Local filmmaker's 'Dark Fall' premieres at the House of Blues at Showboat in Atlantic City on July 16, shining a light on the New Jersey surf scene
If you were to randomly check out any stretch of New Jersey’s 127-mile-long coastline on a typical day during the summer, chances are good you’ll see surfers attempting to make the most of whatever wave action exists. It’s a common sight in a seashore environment, and it’s a sport that appears to be growing in popularity and range of ages annually.
Hundreds of surfers may take to the water during the average summer day, but it is unlikely many are of the class whose passion runs so deep, and whose skill levels have been honed so completely, that they channel their energies into making surfing a career. Those are the rare breeds, and a new film by a person who shares that passion, Alex DePhillipo, takes an introspective look into the lives of several New Jersey surfers and the sacrifices they make to call the sport their career.
A Margate resident who studied filmmaking in Florida and formerly resided in Hawaii, DePhillipo will premier his film Dark Fall on Friday night, July 16, at Showboat’s House of Blues (doors open 7pm; tickets are $20 and includes live music before and after the film). Shot entirely in high-definition video, Dark Fall takes the viewer through a season-by-season narrative of what professional New Jersey surfers’ lives entail. Pro surfer and Ocean City resident Andrew Gesler narrates the film, which features some incredible action footage, and conveys well the stark contrast between the seashore landscape at its most desolate during the winter and — like a light being flicked — when the tourists descend on the shore towns around Memorial Day weekend. It dips into what surfers must do to supplement their incomes in order to travel during the winter months — to surfing meccas like Hawaii and Tahiti — where sponsorship subsidies and tournament prize money become the target.
DePhillipo was shooting some freelance footage in Hawaii when he opted to return to his native state and tell the story of the New Jersey professional surfer on the big screen. Part of that story involves overcoming a typecast that he and his colleagues often endure when they travel to events on the West Coast and beyond. A point of comparison made in the film — perhaps slightly overstated but nonetheless driving home the idea — is that the snowboarder from Florida would have to overachieve to gain the respect of his sport’s peers, just as the professional New Jersey surfer often gets rebuffed by those from better-known surfing destinations until they can prove their mettle.
“People often come up to me when I’m surfing in Hawaii or wherever, and when they find out you’re from Jersey you sort of get stereotyped,” says DePhillipo. “They ask ‘Are there waves there?’ After a while I thought, ‘You know what? I’m a filmmaker, no one’s done a film about where I’m from or told the stories of some of the amazing people from this state like Dean Randazzo and others,’ so I just started writing a film about that and it sort of progressed from there. I came back home a couple summers ago, tossed the idea around with [Gesler] and we said, ‘Let’s do it.’ We literally sat for two-and-a-half years together writing the film, traveling, and getting other surfers to participate.”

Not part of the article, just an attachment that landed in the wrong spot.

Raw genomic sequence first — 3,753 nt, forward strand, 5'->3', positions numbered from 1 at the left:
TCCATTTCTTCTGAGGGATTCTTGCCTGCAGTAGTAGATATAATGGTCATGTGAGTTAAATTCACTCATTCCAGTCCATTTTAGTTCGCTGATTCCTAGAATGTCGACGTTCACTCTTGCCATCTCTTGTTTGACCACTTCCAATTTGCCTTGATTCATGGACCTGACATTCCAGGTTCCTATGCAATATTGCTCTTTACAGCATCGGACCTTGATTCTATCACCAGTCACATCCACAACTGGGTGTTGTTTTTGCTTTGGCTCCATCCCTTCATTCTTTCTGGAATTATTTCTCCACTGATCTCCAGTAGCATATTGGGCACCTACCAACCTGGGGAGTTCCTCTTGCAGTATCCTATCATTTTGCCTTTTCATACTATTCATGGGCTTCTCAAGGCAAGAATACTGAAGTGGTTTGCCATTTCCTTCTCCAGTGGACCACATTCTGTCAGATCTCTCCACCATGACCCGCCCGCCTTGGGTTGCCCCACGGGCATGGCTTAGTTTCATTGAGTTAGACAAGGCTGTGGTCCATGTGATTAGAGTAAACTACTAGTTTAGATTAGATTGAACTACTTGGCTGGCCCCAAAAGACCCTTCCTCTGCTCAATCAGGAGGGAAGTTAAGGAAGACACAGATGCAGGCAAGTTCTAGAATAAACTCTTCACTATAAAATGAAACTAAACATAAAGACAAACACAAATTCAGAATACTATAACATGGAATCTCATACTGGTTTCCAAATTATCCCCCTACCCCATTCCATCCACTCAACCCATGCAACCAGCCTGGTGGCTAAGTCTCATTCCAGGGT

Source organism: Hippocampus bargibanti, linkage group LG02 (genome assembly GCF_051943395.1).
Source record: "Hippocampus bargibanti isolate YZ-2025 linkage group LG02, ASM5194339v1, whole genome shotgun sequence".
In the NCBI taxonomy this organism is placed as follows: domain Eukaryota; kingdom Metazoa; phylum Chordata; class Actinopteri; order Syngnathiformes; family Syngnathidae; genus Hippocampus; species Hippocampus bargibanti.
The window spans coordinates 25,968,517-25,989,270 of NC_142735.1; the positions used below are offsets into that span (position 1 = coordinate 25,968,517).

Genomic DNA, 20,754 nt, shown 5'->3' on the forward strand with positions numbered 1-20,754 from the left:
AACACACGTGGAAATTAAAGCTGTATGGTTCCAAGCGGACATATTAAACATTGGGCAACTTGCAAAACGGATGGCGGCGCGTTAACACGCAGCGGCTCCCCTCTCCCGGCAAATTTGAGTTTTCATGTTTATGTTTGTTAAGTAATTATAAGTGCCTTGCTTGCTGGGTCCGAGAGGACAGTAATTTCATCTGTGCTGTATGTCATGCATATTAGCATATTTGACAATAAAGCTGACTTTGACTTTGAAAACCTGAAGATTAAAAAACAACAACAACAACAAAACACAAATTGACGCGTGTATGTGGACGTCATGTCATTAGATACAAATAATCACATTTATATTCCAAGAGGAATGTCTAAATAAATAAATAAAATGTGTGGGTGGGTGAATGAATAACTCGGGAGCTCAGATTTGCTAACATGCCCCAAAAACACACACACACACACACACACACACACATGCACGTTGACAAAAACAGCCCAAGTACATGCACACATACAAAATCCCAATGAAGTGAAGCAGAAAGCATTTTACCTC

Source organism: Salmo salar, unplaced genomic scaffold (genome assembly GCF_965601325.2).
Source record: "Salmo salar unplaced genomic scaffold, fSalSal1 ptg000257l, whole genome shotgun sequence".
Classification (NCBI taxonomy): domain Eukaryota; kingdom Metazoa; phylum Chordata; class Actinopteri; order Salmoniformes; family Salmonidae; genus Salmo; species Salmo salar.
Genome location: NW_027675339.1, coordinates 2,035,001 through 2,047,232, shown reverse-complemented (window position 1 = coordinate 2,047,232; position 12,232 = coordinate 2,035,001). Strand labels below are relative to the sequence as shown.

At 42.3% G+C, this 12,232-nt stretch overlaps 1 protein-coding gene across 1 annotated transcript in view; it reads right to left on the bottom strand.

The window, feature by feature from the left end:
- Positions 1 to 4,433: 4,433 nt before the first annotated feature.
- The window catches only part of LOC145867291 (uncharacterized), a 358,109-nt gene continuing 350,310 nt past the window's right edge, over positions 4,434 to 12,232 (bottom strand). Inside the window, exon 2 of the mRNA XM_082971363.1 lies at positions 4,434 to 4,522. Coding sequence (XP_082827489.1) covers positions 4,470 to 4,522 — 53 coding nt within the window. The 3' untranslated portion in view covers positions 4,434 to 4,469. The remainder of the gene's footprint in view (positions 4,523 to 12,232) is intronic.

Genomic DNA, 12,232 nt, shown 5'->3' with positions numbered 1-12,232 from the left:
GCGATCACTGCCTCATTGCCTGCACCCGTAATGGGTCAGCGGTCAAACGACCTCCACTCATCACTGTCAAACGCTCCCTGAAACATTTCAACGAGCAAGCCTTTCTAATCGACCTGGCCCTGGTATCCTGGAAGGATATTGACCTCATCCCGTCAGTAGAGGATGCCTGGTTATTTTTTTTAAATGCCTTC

Along with Gesler, other pro New Jersey surfers spotlighted in the film include Zach Humphreys of Margate, Chris Kelly of Ocean City and Atlantic City’s most successful surfing son, Randazzo, whose personal battles to overcome cancer spawned the Dean Randazzo Cancer Foundation that has contributed over $100,000 to worthy causes since 2001. Most of the film’s footage was shot on several different beaches in northern and southern New Jersey, but it also features footage from trips to Hawaii (including some amazing imagery from inside the Banzai Pipeline — the world’s most dangerous reef-surfing site), Florida, California and Tahiti.
“We actually ran into [nine-time Association of Surfing Professionals World Championship Tour winner] Kelly Slater in Tahiti, so that was pretty cool,” says DePhillipo.
Much of the film’s musical score is performed by in-state bands like Jumpship, ASG, The Parlor Mob, the Bouncing Souls, Chris Arena and others. DePhillipo was given the green light via written authorization to incorporate music by Bruce Springsteen, which seques into the film near its end as part of a salutation to Randazzo — the first and only professional New Jersey surfer ever to qualify for the ASP World Championship Tour.